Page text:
And that’s it. When you’re faced with that awful sensation of writer’s block, try to figure out what’s blocking you and then do something constructive about that. Talk to someone, talk to yourself. Don’t spend hours staring at the screen or the printout. Take some different action, whether it’s a break, or a chat with your agent, or a long reading-out-loud session. Take it one step at a time, not a whole manuscript at a time. Don’t be afraid to make those changes, and don’t panic. Believe in yourself and your instinct. Most of all, remember that you’re writing because you love it! And now you’re welcome to tell me off for lecturing you on something so fundamental in such a happy-go-lucky, easy-as-pie, really annoying kind of way. Good! Because that means you’ve started writing again….
I loved that, thank you, Nicky! Although I rarely suffer from a block, the recording and playing back sounds a brilliant idea. I record a fortnightly podcast (one of which is this post!) so it makes perfect sense!
About Nicky Wells: Romance that Rocks Your World!
Nicky Wells writes fun and glamorous contemporary romance featuring a rock star and the girl next door. She recently signed her debut novel, Sophie’s Turn, with U.S. publisher, Sapphire Star Publishing, and the book is due for release on 6 September 2012. Nicky loves rock music, dancing, and eating lobsters. When she’s not writing, Nicky is a wife, mother, and teaching assistant. Nicky is also a featured author on the innovative reader / author project, loveahappyending.com.
Originally born in Germany, Nicky moved to the United Kingdom in 1993, and currently lives in Bristol with her husband and two boys. In a previous professional life, Nicky worked as a researcher and project manager for an international Human Resources research firm based in London and Washington, D.C.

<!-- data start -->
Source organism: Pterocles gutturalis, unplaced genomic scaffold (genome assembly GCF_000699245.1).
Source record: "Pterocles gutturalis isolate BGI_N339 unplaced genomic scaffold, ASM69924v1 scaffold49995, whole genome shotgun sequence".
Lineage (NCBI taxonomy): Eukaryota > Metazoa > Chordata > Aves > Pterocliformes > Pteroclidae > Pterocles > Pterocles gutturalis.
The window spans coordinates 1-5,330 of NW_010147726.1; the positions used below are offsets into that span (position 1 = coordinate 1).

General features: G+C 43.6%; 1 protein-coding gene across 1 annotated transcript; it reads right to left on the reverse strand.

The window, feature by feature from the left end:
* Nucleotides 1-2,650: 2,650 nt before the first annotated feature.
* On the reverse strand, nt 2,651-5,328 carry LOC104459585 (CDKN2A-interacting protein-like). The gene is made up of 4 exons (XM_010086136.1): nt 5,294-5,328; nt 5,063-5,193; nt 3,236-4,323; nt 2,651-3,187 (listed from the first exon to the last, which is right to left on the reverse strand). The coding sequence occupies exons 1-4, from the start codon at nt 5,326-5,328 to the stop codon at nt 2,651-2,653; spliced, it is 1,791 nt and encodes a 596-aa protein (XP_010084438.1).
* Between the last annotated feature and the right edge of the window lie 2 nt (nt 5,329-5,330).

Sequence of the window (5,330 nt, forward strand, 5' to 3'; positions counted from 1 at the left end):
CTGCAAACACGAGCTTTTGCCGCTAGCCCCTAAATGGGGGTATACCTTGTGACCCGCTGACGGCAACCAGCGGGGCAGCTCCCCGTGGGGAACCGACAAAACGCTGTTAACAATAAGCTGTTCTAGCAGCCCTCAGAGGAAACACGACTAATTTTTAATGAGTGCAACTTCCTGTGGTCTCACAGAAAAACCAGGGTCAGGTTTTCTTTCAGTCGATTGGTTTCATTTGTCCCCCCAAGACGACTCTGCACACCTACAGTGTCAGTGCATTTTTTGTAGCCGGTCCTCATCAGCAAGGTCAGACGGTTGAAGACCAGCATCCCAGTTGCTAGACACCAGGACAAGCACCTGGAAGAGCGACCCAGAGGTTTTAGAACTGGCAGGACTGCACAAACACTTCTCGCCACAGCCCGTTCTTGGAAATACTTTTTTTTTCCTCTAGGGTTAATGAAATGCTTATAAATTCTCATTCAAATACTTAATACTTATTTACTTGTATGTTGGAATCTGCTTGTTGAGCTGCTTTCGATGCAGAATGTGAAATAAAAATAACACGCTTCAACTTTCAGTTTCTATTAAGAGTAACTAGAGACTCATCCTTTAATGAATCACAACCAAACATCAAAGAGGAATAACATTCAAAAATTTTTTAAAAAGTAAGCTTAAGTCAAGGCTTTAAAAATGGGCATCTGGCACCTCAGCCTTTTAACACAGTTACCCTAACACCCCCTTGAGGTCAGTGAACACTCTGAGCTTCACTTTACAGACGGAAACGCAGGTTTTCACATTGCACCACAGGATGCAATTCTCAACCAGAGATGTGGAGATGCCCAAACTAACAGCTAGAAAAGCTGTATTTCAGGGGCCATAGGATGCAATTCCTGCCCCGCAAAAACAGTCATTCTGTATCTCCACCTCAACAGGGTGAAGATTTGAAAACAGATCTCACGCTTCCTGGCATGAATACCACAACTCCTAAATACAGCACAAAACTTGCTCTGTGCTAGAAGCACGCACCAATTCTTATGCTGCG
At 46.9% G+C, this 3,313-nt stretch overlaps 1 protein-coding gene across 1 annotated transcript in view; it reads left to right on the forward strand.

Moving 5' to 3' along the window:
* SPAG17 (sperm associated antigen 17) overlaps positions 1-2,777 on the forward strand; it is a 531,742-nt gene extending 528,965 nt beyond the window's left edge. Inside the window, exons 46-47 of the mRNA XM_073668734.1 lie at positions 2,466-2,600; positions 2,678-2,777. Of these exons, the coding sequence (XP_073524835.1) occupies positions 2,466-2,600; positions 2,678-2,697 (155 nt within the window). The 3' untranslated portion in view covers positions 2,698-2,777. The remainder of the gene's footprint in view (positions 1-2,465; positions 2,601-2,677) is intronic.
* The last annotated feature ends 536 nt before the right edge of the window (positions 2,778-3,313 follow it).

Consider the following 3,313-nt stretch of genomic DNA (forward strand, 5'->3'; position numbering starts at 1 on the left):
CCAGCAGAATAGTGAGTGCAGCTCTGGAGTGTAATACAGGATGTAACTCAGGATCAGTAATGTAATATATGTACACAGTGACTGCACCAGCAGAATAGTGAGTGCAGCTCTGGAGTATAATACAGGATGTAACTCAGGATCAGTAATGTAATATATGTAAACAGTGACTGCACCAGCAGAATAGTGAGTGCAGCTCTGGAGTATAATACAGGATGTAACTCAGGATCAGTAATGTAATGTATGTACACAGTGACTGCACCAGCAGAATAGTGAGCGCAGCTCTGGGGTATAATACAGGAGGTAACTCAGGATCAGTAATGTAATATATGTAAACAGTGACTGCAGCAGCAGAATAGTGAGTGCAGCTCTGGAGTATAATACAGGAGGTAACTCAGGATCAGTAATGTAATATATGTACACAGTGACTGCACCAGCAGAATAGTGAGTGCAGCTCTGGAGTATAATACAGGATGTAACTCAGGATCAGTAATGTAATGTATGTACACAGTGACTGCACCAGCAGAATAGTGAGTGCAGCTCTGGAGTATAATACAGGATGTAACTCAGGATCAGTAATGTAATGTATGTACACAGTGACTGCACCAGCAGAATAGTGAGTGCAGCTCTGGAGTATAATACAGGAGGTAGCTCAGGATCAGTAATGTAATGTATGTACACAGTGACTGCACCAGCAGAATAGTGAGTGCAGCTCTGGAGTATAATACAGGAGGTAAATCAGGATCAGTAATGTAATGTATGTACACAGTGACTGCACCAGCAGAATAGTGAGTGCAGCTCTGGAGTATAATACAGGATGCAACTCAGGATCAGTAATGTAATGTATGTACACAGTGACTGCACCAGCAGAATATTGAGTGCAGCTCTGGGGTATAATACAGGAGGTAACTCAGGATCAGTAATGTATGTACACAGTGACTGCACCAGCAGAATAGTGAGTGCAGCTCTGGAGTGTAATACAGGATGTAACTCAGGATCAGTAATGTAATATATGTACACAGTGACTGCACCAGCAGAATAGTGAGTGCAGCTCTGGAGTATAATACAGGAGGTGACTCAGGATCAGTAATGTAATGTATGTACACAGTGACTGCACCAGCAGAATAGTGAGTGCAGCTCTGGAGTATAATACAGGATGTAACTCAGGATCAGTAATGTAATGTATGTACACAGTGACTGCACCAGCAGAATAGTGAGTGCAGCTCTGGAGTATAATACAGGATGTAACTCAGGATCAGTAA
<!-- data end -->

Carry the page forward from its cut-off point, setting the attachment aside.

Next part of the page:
Visit Nicky on her blog where you can find articles, interviews, radio interviews and, of course, an ongoing update on her work in progress, the second and third parts of the Rock Star Romance Trilogy. You can also follow Nicky on Twitter and find her on Facebook.
About Sophie’s Turn—Coming from Sapphire Star Publishing on 6 September 2012!
One fine day in Paris, Sophie Penhalligan suddenly finds herself engaged to her teenage crush and love-of-her-life-from-a-distance, rock singer and star extraordinaire Dan Hunter. But there is the small matter of her very recent, but very prior, engagement to Tim. Reliable, honest, trusting Tim, her boyfriend of two years stashed away safely in his mews house in South Kensington while Sophie is drinking rather too much champagne with Dan in Paris. This contemporary romantic fairy tale describes how Sophie gets into her impossible situation and how she turns it around.
If you would like to write a writing-related guest post for my blog then feel free to email me with an outline of what you would like to write about. If it’s writing-related then it’s highly likely I’d email back and say “yes please”.
The blog interviews return as normal tomorrow morning with multi-genre author Kelly Abell – the four hundred and thirteenth of my blog interviews with novelists, poets, short story authors, bloggers, autobiographers and more. A list of interviewees (blogged and scheduled) can be found here. If you like what you read, please do go and investigate further. And I enjoy hearing from readers of my blog; do either leave a comment on the relevant interview (the interviewees love to hear from you too!) and / or email me.
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Unfortunately, as I post an interview a day (amongst other things) I can’t review books but I have a feature called ‘Short Story Saturdays’ where I review stories of up to 2,500 words. Alternatively if you have a short story or self-contained novel extract / short chapter (ideally up to 1000 words) that you’d like critiqued and don’t mind me reading it / talking about and critiquing it (I send you the transcription afterwards so you can use the comments or ignore them) on my ‘Bailey’s Writing Tips’ podcast, then do email me. They are weekly episodes, usually released Monday mornings UK time, interweaving the recordings between the red pen sessions with the hints & tips episodes. I am now also looking for flash fiction (<1000 words) for Flash Fiction Fridays and poetry for Post-weekend Poetry.